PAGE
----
Coming up on New Year’s Eve, earthlings tend to celebrate milestones of the year passed, as well as look expectantly toward the future. Here, Planetsave brings you some of the … [Read full article]
It’s only taken ten years and four billion miles. The European Space Agency’s Rosetta spacecraft, a two-part probe with orbiter and lander, arrived at comet 67P/Churyumov-Gerasimenko on August 6 after the … [Read full article]
Would you like to chase satellites, print out custom sky charts whenever you wish, and locate real-time iridium flares without a telescope or binoculars? Heavens Above has just the features … [Read full article]
3D printing technology is finding some remarkable applications these days; more than just a clever way to make personalized furniture or dishware, 3D printing (using rapid prototyping software) has of … [Read full article]
Though looking at Ireland from space is always stunning, with it’s masses of dark green spread across the vast majority of the island, in this image there is something even … [Read full article]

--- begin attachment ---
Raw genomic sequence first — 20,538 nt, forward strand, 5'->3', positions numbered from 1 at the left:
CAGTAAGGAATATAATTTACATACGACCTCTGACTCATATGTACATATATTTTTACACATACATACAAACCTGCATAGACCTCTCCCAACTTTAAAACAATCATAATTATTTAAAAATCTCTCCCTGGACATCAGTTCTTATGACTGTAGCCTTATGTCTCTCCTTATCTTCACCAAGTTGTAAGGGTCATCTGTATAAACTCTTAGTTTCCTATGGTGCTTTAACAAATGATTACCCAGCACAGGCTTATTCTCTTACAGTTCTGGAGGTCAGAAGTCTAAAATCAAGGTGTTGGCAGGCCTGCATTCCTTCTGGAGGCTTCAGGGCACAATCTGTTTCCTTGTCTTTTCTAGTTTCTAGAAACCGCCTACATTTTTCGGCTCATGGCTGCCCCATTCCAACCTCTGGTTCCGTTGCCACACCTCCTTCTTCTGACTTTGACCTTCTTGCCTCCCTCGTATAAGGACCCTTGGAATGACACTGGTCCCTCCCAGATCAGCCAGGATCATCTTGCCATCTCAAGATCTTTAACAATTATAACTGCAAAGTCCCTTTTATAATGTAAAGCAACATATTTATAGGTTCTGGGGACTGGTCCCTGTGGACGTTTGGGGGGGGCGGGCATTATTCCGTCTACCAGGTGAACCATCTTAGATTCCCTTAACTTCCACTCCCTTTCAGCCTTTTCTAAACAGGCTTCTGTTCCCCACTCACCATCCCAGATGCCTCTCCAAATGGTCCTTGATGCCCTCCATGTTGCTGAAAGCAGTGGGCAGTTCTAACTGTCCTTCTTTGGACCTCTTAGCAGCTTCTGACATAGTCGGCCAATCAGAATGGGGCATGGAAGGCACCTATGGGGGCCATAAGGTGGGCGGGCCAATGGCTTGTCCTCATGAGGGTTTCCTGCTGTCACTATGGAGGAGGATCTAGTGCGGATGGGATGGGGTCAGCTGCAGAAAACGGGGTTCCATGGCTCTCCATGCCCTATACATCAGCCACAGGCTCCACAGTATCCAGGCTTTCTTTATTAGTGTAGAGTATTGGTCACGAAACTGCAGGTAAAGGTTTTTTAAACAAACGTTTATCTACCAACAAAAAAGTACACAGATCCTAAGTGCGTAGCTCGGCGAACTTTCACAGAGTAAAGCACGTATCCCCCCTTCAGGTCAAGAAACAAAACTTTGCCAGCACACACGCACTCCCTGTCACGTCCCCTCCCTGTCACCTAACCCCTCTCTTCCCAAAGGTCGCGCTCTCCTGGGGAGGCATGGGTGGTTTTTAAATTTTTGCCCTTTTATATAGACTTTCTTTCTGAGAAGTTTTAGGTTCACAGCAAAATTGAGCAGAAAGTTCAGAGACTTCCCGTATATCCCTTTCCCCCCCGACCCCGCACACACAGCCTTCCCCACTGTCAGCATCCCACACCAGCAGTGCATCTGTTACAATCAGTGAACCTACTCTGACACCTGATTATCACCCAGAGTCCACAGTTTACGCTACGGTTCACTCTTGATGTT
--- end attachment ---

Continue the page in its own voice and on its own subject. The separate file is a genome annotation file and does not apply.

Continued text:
The world’s fourth largest island and the subject of quite a funny animated film, Madagascar is caught on camera by the European Space Agency’s satellite Envisat on 30 June, 2009. … [Read full article]
The Aegean and Libyan Seas in the eastern Mediterranean are split by the island of Crete, which is seen in prominence in this Envisat image.
Captured on the 8th of September by the European Space Agency’s Envisat Medium Resolution Imaging Spectrometer (MERIS) are the Canary Islands, at the bottom of this image, off the west coast of Africa.
In this stunning black and white image taken by the European Space Agency’s Advanced Synthetic Aperture Radar (ASAR) on board Envisat, we get to see Spitsbergen, Norway’s largest island.
Everyone has heard about the beautifully romantic city that is Venice, and sometimes we even get to see inside the city thanks to movies like The Italian Job and Casino Royale. However this beautiful image taken by Ikonos-2, a commercial satellite that provides panchromatic and multispectral high-resolution imagery for the European Space Agency shows us another, but just as spectacular view of the city.
A mapping project that stemmed from the International Polar Year has provided scientists with an intricate map of previously unmapped glaciers and their slow progress across the icy continent of Antarctica.
This beautiful image shows southern Namibia and northern South Africa on Africa’s lower-west coast thanks to the European Space Agency’s Envisat satellite.
The March 2011 earthquake and tsunami left devastation along the Japanese coast line that is still being felt to this day. But the resultant tsunami also caused havoc in Antarctica, breaking off several large icebergs from the Sulzberger Ice Shelf.